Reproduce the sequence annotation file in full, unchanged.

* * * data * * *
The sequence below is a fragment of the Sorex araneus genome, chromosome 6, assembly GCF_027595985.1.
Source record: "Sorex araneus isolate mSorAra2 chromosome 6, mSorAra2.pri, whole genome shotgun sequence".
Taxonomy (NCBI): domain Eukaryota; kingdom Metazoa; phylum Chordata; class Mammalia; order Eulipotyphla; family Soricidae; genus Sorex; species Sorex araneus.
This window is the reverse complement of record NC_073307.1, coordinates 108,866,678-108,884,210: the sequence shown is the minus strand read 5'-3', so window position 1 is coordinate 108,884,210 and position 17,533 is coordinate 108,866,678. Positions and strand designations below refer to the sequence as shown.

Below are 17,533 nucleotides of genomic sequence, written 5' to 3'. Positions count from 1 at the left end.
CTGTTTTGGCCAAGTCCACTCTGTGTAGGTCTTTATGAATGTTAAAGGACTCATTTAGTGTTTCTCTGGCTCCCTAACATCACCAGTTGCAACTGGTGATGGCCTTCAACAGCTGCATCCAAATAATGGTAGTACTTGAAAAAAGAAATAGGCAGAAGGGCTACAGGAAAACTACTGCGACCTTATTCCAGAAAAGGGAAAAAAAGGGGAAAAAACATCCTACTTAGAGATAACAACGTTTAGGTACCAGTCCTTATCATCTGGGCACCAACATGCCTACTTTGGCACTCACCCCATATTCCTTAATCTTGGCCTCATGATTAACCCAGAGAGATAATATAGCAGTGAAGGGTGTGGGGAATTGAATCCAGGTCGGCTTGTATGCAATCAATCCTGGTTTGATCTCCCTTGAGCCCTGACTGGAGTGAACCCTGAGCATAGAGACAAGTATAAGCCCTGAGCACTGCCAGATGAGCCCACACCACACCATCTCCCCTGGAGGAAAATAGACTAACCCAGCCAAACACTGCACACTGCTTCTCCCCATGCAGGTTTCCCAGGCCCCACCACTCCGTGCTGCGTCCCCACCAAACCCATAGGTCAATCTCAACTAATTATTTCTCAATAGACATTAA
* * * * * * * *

The sequence below is a fragment of the Sorex araneus genome, chromosome 6, assembly GCF_027595985.1.
Source record: "Sorex araneus isolate mSorAra2 chromosome 6, mSorAra2.pri, whole genome shotgun sequence".
Taxonomy (NCBI): domain Eukaryota; kingdom Metazoa; phylum Chordata; class Mammalia; order Eulipotyphla; family Soricidae; genus Sorex; species Sorex araneus.
This window is the reverse complement of record NC_073307.1, coordinates 108,866,678-108,884,210: the sequence shown is the minus strand read 5'-3', so window position 1 is coordinate 108,884,210 and position 17,533 is coordinate 108,866,678. Positions and strand designations below refer to the sequence as shown.

Below are 17,533 nucleotides of genomic sequence, written 5' to 3'. Positions count from 1 at the left end.
CTGTTTTGGCCAAGTCCACTCTGTGTAGGTCTTTATGAATGTTAAAGGACTCATTTAGTGTTTCTCTGGCTCCCTAACATCACCAGTTGCAACTGGTGATGGCCTTCAACAGCTGCATCCAAATAATGGTAGTACTTGAAAAAAGAAATAGGCAGAAGGGCTACAGGAAAACTACTGCGACCTTATTCCAGAAAAGGGAAAAAAAGGGGAAAAAACATCCTACTTAGAGATAACAACGTTTAGGTACCAGTCCTTATCATCTGGGCACCAACATGCCTACTTTGGCACTCACCCCATATTCCTTAATCTTGGCCTCATGATTAACCCAGAGAGATAATATAGCAGTGAAGGGTGTGGGGAATTGAATCCAGGTCGGCTTGTATGCAATCAATCCTGGTTTGATCTCCCTTGAGCCCTGACTGGAGTGAACCCTGAGCATAGAGACAAGTATAAGCCCTGAGCACTGCCAGATGAGCCCACACCACACCATCTCCCCTGGAGGAAAATAGACTAACCCAGCCAAACACTGCACACTGCTTCTCCCCATGCAGGTTTCCCAGGCCCCACCACTCCGTGCTGCGTCCCCACCAAACCCATAGGTCAATCTCAACTAATTATTTCTCAATAGACATTAA